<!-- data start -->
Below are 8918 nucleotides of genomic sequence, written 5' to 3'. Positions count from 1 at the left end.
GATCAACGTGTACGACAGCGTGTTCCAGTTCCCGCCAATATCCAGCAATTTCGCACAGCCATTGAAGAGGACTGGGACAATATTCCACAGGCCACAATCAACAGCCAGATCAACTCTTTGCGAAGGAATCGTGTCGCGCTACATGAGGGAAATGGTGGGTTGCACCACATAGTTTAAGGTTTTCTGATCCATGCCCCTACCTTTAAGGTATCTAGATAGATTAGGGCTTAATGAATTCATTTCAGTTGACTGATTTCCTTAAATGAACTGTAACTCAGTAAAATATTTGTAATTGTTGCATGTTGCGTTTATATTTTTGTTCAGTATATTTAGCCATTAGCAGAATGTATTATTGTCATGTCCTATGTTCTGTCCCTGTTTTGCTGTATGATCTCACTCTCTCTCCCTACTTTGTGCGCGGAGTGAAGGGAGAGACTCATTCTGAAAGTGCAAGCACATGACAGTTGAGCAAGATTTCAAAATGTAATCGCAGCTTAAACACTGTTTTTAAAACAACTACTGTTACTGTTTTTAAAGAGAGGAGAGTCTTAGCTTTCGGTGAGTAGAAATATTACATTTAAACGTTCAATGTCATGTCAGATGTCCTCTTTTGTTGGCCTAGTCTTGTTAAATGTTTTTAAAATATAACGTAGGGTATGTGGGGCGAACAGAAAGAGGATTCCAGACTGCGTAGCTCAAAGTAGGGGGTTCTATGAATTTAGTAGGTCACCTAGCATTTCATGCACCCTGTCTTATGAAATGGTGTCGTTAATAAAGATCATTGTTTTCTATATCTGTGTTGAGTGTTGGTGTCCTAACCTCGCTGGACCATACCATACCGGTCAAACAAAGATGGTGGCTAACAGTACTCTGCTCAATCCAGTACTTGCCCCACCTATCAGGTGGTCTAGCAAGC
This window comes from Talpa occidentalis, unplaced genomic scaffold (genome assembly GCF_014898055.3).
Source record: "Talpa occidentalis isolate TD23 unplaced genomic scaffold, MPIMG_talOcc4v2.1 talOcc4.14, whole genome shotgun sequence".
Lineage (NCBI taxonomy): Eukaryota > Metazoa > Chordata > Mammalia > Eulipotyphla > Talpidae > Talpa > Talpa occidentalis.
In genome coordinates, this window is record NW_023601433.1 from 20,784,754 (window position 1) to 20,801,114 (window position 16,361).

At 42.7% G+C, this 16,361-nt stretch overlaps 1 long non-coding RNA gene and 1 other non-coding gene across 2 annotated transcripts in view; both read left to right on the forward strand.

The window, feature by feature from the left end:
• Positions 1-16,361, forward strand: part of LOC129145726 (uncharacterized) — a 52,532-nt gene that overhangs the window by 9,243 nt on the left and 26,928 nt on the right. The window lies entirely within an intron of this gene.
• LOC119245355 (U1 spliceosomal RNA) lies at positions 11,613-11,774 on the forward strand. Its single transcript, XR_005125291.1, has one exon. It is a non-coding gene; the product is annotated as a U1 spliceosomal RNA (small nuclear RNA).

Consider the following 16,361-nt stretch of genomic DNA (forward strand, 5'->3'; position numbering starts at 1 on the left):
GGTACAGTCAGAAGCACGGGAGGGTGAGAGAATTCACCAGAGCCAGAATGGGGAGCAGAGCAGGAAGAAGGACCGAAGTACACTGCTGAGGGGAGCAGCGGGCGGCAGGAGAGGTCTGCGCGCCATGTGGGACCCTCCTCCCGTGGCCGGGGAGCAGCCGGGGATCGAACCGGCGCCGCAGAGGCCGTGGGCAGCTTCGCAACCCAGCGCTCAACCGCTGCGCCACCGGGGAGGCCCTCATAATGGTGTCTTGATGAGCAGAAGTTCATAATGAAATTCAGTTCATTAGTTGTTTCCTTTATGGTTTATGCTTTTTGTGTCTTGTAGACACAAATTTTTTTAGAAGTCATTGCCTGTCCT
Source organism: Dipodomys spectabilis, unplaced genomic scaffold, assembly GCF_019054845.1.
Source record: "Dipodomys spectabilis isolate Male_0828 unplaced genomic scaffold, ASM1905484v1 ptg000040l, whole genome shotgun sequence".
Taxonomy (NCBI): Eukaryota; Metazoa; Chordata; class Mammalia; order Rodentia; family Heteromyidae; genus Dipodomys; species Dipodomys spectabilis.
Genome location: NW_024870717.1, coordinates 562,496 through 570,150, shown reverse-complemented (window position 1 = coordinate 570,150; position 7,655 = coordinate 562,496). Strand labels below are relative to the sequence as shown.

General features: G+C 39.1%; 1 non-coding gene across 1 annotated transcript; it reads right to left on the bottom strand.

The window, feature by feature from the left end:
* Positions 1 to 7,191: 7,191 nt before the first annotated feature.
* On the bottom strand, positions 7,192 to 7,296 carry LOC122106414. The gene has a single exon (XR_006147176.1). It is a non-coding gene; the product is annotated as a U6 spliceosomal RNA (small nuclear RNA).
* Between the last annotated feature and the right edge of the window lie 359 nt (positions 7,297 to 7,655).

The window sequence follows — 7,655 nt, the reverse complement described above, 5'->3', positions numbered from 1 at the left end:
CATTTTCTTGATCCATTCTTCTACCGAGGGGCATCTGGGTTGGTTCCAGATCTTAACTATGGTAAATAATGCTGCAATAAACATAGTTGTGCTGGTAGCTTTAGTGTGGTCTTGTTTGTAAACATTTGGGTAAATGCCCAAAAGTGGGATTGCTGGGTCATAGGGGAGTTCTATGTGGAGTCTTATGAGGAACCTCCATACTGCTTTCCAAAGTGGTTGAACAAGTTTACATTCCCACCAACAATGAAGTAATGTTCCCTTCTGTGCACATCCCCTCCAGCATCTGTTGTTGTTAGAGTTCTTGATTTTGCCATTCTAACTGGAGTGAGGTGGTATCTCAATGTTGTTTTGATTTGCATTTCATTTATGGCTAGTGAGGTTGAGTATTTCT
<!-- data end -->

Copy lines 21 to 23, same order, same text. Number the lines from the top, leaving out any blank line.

* Between the last annotated feature and the right edge of the window lie 359 nt (positions 7,297 to 7,655).

The window sequence follows — 7,655 nt, the reverse complement described above, 5'->3', positions numbered from 1 at the left end:
CATTTTCTTGATCCATTCTTCTACCGAGGGGCATCTGGGTTGGTTCCAGATCTTAACTATGGTAAATAATGCTGCAATAAACATAGTTGTGCTGGTAGCTTTAGTGTGGTCTTGTTTGTAAACATTTGGGTAAATGCCCAAAAGTGGGATTGCTGGGTCATAGGGGAGTTCTATGTGGAGTCTTATGAGGAACCTCCATACTGCTTTCCAAAGTGGTTGAACAAGTTTACATTCCCACCAACAATGAAGTAATGTTCCCTTCTGTGCACATCCCCTCCAGCATCTGTTGTTGTTAGAGTTCTTGATTTTGCCATTCTAACTGGAGTGAGGTGGTATCTCAATGTTGTTTTGATTTGCATTTCATTTATGGCTAGTGAGGTTGAGTATTTCT